Daniel M. Kimmel

From Wikipedia, the free encyclopedia

Daniel M. Kimmel
Born1955 (age 67–68)
United States
Alma materUniversity of Rochester
Boston University
Occupation(s)Film critic, writer
Years active1984–present

Daniel M. Kimmel (born 1955) is an American film critic and author.[1][2]

In September 2014, he became editor of The Jewish Advocate where he served through December 2015. He received a B.A. from the University of Rochester and a degree in law from Boston University.

Kimmel was the Boston correspondent for Variety from 1986 to 2013, and has been a TV columnist for The Boston Herald. From 1984 to 2009, he was a film reviewer for the Telegram & Gazette in Worcester, Massachusetts. His reviews can be found at NorthShoreMovies.net and the Sci-Fi Movie Page. Until his promotion he was the "Movie Maven" for The Jewish Advocate. His essays on classic science fiction films were being published in The Internet Review of Science Fiction from 2005–2010 and are now in Space and Time.

He is a past president and current member of the Boston Society of Film Critics. In May 2012, he became founding co-chair of the Boston Online Film Critics Association.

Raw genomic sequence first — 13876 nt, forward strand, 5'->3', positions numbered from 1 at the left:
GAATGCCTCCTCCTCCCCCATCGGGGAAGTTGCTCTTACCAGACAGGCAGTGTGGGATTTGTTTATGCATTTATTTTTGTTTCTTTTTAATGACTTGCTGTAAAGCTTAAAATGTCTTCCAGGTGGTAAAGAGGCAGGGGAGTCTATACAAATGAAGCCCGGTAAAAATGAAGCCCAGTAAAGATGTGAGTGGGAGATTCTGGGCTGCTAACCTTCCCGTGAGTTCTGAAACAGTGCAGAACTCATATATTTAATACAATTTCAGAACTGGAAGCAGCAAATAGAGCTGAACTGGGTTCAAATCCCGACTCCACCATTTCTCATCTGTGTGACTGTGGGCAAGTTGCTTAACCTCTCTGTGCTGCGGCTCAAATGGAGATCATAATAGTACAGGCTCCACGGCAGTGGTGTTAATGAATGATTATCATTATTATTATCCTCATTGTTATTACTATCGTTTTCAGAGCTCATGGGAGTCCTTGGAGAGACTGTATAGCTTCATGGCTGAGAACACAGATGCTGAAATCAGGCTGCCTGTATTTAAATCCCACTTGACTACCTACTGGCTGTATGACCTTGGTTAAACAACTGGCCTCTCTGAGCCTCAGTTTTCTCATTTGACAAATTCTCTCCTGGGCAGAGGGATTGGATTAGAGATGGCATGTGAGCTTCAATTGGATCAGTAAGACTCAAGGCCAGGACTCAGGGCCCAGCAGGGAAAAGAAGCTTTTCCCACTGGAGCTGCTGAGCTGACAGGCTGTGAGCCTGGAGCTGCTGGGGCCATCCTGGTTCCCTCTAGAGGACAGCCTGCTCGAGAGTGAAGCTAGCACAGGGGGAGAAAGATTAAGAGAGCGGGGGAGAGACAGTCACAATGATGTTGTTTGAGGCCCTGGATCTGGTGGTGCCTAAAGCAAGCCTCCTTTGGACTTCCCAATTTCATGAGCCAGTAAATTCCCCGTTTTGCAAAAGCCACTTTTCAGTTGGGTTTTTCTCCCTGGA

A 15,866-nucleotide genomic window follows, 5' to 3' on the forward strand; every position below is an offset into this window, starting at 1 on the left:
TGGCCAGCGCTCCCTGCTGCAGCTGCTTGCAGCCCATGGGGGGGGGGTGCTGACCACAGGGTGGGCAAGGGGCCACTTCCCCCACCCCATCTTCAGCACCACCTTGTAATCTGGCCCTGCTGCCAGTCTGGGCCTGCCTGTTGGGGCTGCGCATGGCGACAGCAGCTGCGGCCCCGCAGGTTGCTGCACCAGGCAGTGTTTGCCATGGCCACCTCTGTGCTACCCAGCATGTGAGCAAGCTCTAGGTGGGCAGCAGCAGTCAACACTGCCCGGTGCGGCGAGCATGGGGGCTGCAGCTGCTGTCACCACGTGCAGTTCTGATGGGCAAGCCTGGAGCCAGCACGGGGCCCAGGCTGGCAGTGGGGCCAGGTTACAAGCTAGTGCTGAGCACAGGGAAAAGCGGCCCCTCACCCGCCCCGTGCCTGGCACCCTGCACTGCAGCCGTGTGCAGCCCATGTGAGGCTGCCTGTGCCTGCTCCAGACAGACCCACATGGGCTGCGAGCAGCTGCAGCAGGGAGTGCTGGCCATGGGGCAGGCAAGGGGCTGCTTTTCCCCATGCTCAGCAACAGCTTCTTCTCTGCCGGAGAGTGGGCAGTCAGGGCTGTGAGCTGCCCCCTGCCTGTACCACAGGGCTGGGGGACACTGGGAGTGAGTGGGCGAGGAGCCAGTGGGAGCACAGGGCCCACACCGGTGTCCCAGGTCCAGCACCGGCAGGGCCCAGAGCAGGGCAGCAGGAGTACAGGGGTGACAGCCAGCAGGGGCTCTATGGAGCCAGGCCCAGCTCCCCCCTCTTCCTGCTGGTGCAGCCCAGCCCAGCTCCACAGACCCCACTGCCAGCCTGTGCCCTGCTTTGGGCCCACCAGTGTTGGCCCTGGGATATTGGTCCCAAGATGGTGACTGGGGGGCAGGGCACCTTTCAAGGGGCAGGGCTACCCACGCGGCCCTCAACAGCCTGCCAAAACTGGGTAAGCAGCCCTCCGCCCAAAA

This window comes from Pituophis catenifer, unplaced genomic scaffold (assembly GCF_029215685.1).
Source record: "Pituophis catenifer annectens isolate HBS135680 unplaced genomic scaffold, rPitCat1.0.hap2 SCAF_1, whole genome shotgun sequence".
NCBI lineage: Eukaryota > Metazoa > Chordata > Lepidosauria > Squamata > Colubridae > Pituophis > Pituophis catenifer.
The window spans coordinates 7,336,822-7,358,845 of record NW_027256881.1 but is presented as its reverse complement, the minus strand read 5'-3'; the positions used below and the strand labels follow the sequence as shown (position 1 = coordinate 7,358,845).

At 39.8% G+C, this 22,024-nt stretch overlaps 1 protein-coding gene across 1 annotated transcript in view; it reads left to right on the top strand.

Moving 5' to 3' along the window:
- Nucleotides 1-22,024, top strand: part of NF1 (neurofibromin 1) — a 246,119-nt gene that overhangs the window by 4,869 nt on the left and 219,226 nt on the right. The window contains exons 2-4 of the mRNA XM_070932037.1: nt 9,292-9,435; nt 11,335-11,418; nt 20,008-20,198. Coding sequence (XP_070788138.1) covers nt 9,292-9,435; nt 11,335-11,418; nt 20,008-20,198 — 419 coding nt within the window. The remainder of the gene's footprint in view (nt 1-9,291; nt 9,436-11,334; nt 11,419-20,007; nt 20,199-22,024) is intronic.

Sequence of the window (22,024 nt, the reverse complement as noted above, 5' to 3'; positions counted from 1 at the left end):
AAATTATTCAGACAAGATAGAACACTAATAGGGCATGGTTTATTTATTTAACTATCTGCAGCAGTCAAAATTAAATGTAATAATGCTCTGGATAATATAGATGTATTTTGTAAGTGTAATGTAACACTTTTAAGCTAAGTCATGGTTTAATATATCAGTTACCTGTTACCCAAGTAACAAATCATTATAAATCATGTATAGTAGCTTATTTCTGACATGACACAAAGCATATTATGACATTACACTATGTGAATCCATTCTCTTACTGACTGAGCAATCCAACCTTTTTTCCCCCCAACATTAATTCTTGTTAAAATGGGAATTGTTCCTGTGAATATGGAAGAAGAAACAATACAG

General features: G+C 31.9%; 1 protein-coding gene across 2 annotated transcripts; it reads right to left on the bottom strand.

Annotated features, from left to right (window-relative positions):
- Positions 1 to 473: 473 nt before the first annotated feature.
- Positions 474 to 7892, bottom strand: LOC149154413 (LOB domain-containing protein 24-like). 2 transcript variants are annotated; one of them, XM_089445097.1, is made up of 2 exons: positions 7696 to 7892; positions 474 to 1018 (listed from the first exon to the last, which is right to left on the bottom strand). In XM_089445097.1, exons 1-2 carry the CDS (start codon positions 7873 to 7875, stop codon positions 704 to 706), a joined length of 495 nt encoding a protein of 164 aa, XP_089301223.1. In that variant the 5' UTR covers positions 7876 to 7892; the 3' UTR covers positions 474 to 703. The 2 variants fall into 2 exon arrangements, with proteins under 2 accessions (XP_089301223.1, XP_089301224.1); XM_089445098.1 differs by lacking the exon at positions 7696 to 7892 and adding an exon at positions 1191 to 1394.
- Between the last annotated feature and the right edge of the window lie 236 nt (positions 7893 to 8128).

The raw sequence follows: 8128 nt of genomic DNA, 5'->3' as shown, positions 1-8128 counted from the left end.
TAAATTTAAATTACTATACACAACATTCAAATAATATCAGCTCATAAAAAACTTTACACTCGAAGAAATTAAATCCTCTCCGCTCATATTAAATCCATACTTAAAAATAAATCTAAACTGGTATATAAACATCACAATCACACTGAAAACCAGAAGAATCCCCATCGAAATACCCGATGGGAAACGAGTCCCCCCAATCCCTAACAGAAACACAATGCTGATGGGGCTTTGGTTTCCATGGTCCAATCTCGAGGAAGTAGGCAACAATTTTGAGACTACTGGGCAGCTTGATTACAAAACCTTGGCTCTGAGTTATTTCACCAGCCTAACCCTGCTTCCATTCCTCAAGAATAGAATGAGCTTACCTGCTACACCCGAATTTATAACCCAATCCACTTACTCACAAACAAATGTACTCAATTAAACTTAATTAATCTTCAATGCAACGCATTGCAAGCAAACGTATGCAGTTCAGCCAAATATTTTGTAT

Kimmel is the author of several books and has co-written a play The Waldorf Conference about the Hollywood blacklist. His 2004 history of Fox, The Fourth Network, received the Cable Center Award for best book of the year. His collection of essays titled Jar Jar Binks Must Die was nominated for a Hugo Award in the category "Best Related Work".[3] His novel Shh! It's a Secret was on the shortlist for the Compton Crook Award given to best first novel by the Baltimore Science Fiction Society. His latest is Father of the Bride of Frankenstein. He is the 2018 recipient of the Skylark Award given by the New England Science Fiction Association.



  1. ^ "Daniel M. Kimmel". The Internet Speculative Fiction Database.
  2. ^ "Daniel M. Kimmel". Rotten Tomatoes.
  3. ^ "2012 Hugo Awards Final Ballot Results and Nominating Statistics" (PDF). chicon.org. Archived from the original (PDF) on May 28, 2016. Retrieved November 16, 2015.

External links[edit]